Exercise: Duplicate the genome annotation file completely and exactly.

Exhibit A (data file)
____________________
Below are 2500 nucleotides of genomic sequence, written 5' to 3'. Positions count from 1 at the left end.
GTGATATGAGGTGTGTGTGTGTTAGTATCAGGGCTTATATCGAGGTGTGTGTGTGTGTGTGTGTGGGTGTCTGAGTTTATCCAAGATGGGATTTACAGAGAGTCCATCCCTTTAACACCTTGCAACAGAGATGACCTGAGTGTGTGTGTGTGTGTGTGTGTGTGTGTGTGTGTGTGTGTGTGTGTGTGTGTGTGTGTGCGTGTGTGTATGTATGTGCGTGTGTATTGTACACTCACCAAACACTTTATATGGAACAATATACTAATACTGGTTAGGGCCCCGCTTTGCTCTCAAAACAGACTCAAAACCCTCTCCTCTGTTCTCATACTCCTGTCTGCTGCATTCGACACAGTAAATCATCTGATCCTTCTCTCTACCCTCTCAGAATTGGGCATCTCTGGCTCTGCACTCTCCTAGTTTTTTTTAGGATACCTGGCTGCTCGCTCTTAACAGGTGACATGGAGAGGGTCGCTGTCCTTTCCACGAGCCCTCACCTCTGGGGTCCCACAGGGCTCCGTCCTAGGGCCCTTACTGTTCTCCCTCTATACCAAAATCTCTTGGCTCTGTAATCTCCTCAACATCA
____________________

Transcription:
Below are 2500 nucleotides of genomic sequence, written 5' to 3'. Positions count from 1 at the left end.
GTGATATGAGGTGTGTGTGTGTTAGTATCAGGGCTTATATCGAGGTGTGTGTGTGTGTGTGTGTGGGTGTCTGAGTTTATCCAAGATGGGATTTACAGAGAGTCCATCCCTTTAACACCTTGCAACAGAGATGACCTGAGTGTGTGTGTGTGTGTGTGTGTGTGTGTGTGTGTGTGTGTGTGTGTGTGTGTGTGTGTGCGTGTGTGTATGTATGTGCGTGTGTATTGTACACTCACCAAACACTTTATATGGAACAATATACTAATACTGGTTAGGGCCCCGCTTTGCTCTCAAAACAGACTCAAAACCCTCTCCTCTGTTCTCATACTCCTGTCTGCTGCATTCGACACAGTAAATCATCTGATCCTTCTCTCTACCCTCTCAGAATTGGGCATCTCTGGCTCTGCACTCTCCTAGTTTTTTTTAGGATACCTGGCTGCTCGCTCTTAACAGGTGACATGGAGAGGGTCGCTGTCCTTTCCACGAGCCCTCACCTCTGGGGTCCCACAGGGCTCCGTCCTAGGGCCCTTACTGTTCTCCCTCTATACCAAAATCTCTTGGCTCTGTAATCTCCTCAACATCA